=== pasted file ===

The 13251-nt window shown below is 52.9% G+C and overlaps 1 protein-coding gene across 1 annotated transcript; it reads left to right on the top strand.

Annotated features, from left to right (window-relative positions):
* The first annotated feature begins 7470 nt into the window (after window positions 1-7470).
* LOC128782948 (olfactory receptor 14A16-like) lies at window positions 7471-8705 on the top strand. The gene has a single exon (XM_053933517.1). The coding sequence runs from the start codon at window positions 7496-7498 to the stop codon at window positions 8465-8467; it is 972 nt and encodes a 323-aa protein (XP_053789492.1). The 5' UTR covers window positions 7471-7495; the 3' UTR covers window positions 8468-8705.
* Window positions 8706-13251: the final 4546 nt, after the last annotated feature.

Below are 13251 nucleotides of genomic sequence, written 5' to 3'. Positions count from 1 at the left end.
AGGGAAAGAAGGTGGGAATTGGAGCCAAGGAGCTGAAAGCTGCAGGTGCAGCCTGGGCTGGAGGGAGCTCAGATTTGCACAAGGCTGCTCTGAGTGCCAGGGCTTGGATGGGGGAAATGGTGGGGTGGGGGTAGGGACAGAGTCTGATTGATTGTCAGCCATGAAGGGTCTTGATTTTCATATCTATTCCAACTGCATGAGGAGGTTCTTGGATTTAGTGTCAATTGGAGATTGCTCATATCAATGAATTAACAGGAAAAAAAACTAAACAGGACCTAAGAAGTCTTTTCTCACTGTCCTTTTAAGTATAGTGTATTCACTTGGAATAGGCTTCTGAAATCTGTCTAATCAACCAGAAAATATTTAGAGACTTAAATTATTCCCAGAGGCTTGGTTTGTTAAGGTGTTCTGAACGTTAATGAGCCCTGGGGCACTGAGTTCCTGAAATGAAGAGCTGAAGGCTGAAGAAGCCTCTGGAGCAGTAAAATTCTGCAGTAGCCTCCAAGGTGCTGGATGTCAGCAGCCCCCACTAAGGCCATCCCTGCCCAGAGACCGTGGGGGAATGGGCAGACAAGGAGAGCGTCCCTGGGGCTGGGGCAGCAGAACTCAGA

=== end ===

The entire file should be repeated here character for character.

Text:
The 13251-nt window shown below is 52.9% G+C and overlaps 1 protein-coding gene across 1 annotated transcript; it reads left to right on the top strand.

Annotated features, from left to right (window-relative positions):
* The first annotated feature begins 7470 nt into the window (after window positions 1-7470).
* LOC128782948 (olfactory receptor 14A16-like) lies at window positions 7471-8705 on the top strand. The gene has a single exon (XM_053933517.1). The coding sequence runs from the start codon at window positions 7496-7498 to the stop codon at window positions 8465-8467; it is 972 nt and encodes a 323-aa protein (XP_053789492.1). The 5' UTR covers window positions 7471-7495; the 3' UTR covers window positions 8468-8705.
* Window positions 8706-13251: the final 4546 nt, after the last annotated feature.

Below are 13251 nucleotides of genomic sequence, written 5' to 3'. Positions count from 1 at the left end.
AGGGAAAGAAGGTGGGAATTGGAGCCAAGGAGCTGAAAGCTGCAGGTGCAGCCTGGGCTGGAGGGAGCTCAGATTTGCACAAGGCTGCTCTGAGTGCCAGGGCTTGGATGGGGGAAATGGTGGGGTGGGGGTAGGGACAGAGTCTGATTGATTGTCAGCCATGAAGGGTCTTGATTTTCATATCTATTCCAACTGCATGAGGAGGTTCTTGGATTTAGTGTCAATTGGAGATTGCTCATATCAATGAATTAACAGGAAAAAAAACTAAACAGGACCTAAGAAGTCTTTTCTCACTGTCCTTTTAAGTATAGTGTATTCACTTGGAATAGGCTTCTGAAATCTGTCTAATCAACCAGAAAATATTTAGAGACTTAAATTATTCCCAGAGGCTTGGTTTGTTAAGGTGTTCTGAACGTTAATGAGCCCTGGGGCACTGAGTTCCTGAAATGAAGAGCTGAAGGCTGAAGAAGCCTCTGGAGCAGTAAAATTCTGCAGTAGCCTCCAAGGTGCTGGATGTCAGCAGCCCCCACTAAGGCCATCCCTGCCCAGAGACCGTGGGGGAATGGGCAGACAAGGAGAGCGTCCCTGGGGCTGGGGCAGCAGAACTCAGA